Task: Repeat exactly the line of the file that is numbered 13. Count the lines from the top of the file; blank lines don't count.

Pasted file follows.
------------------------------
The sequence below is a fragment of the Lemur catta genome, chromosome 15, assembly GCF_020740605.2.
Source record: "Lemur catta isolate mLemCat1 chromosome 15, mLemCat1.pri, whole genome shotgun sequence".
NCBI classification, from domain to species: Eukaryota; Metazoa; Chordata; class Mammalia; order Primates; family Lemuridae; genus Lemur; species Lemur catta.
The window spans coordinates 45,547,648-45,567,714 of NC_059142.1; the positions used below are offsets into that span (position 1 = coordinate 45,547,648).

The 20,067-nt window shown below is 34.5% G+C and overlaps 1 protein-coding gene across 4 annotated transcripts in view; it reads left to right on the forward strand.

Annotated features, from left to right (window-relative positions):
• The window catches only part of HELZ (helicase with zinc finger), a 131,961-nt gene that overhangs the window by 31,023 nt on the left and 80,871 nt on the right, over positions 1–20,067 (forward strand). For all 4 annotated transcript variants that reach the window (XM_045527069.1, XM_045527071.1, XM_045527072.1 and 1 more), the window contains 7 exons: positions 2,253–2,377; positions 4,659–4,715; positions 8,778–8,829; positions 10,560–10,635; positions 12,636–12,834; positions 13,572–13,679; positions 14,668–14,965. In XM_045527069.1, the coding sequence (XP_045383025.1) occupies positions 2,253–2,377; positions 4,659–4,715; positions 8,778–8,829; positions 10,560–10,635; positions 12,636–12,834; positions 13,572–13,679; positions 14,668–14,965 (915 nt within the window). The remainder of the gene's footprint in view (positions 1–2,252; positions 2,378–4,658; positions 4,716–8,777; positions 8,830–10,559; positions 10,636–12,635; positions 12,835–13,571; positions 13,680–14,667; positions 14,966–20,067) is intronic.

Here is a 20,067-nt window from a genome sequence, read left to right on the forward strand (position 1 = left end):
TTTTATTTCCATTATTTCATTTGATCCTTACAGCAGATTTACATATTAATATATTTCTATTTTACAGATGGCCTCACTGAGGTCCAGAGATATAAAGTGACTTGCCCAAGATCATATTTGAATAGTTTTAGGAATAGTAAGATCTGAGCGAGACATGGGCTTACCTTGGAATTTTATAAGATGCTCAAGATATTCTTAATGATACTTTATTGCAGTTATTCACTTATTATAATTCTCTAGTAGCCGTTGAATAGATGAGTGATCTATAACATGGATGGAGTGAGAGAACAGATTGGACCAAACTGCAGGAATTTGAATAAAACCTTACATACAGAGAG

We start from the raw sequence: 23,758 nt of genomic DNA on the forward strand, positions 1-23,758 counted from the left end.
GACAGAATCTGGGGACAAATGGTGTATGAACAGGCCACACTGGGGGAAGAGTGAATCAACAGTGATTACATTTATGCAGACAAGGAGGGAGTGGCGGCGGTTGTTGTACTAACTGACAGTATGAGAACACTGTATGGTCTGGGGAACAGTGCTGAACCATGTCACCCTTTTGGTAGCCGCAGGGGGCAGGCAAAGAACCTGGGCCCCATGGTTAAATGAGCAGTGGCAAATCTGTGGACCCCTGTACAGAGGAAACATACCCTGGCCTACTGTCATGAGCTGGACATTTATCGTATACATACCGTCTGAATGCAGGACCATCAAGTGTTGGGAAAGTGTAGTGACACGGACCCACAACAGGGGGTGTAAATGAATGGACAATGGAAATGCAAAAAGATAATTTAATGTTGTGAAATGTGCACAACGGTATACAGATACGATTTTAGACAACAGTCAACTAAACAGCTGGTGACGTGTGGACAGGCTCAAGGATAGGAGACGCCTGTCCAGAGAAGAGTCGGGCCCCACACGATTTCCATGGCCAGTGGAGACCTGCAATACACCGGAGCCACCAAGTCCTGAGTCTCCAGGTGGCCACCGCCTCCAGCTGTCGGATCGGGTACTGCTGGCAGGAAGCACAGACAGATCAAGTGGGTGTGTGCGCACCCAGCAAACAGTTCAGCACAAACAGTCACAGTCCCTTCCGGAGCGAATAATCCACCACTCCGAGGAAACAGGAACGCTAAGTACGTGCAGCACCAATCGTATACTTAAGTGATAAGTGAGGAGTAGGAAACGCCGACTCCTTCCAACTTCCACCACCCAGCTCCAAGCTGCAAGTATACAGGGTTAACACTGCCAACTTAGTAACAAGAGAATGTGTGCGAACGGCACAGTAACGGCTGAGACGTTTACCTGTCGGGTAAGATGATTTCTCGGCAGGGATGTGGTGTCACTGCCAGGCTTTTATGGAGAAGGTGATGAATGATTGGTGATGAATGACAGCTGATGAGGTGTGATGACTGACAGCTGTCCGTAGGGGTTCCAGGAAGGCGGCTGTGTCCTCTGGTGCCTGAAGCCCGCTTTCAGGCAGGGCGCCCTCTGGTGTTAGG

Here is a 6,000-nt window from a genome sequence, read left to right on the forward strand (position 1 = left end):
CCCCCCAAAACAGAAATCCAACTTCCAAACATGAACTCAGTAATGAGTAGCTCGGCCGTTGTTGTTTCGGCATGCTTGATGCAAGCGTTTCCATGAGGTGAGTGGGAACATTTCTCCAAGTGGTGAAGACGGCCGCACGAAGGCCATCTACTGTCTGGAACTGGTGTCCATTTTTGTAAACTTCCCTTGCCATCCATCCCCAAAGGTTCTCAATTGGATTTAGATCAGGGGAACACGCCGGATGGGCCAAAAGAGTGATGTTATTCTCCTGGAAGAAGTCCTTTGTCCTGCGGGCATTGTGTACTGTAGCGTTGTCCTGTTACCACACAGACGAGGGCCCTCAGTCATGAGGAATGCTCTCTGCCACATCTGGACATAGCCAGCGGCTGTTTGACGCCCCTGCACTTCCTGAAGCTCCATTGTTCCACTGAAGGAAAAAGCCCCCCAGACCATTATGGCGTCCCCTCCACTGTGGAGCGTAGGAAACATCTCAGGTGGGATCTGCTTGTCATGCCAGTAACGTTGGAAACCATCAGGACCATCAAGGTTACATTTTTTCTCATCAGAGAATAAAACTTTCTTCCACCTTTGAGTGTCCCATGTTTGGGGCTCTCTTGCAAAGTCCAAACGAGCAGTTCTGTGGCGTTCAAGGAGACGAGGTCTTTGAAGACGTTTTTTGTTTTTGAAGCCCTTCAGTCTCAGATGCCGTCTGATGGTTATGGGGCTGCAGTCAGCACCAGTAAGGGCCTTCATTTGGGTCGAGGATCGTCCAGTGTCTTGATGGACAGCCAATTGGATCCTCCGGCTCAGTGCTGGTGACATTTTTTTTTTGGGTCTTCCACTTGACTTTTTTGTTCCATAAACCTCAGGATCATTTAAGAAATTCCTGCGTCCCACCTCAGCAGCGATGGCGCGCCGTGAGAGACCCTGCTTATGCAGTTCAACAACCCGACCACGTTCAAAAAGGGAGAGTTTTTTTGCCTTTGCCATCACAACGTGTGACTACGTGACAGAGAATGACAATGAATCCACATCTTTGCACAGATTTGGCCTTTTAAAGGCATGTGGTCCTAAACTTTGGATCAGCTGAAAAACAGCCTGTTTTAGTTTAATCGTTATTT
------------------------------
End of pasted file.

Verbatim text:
CCCCCCAAAACAGAAATCCAACTTCCAAACATGAACTCAGTAATGAGTAGCTCGGCCGTTGTTGTTTCGGCATGCTTGATGCAAGCGTTTCCATGAGGTGAGTGGGAACATTTCTCCAAGTGGTGAAGACGGCCGCACGAAGGCCATCTACTGTCTGGAACTGGTGTCCATTTTTGTAAACTTCCCTTGCCATCCATCCCCAAAGGTTCTCAATTGGATTTAGATCAGGGGAACACGCCGGATGGGCCAAAAGAGTGATGTTATTCTCCTGGAAGAAGTCCTTTGTCCTGCGGGCATTGTGTACTGTAGCGTTGTCCTGTTACCACACAGACGAGGGCCCTCAGTCATGAGGAATGCTCTCTGCCACATCTGGACATAGCCAGCGGCTGTTTGACGCCCCTGCACTTCCTGAAGCTCCATTGTTCCACTGAAGGAAAAAGCCCCCCAGACCATTATGGCGTCCCCTCCACTGTGGAGCGTAGGAAACATCTCAGGTGGGATCTGCTTGTCATGCCAGTAACGTTGGAAACCATCAGGACCATCAAGGTTACATTTTTTCTCATCAGAGAATAAAACTTTCTTCCACCTTTGAGTGTCCCATGTTTGGGGCTCTCTTGCAAAGTCCAAACGAGCAGTTCTGTGGCGTTCAAGGAGACGAGGTCTTTGAAGACGTTTTTTGTTTTTGAAGCCCTTCAGTCTCAGATGCCGTCTGATGGTTATGGGGCTGCAGTCAGCACCAGTAAGGGCCTTCATTTGGGTCGAGGATCGTCCAGTGTCTTGATGGACAGCCAATTGGATCCTCCGGCTCAGTGCTGGTGACATTTTTTTTTTGGGTCTTCCACTTGACTTTTTTGTTCCATAAACCTCAGGATCATTTAAGAAATTCCTGCGTCCCACCTCAGCAGCGATGGCGCGCCGTGAGAGACCCTGCTTATGCAGTTCAACAACCCGACCACGTTCAAAAAGGGAGAGTTTTTTTGCCTTTGCCATCACAACGTGTGACTACGTGACAGAGAATGACAATGAATCCACATCTTTGCACAGATTTGGCCTTTTAAAGGCATGTGGTCCTAAACTTTGGATCAGCTGAAAAACAGCCTGTTTTAGTTTAATCGTTATTT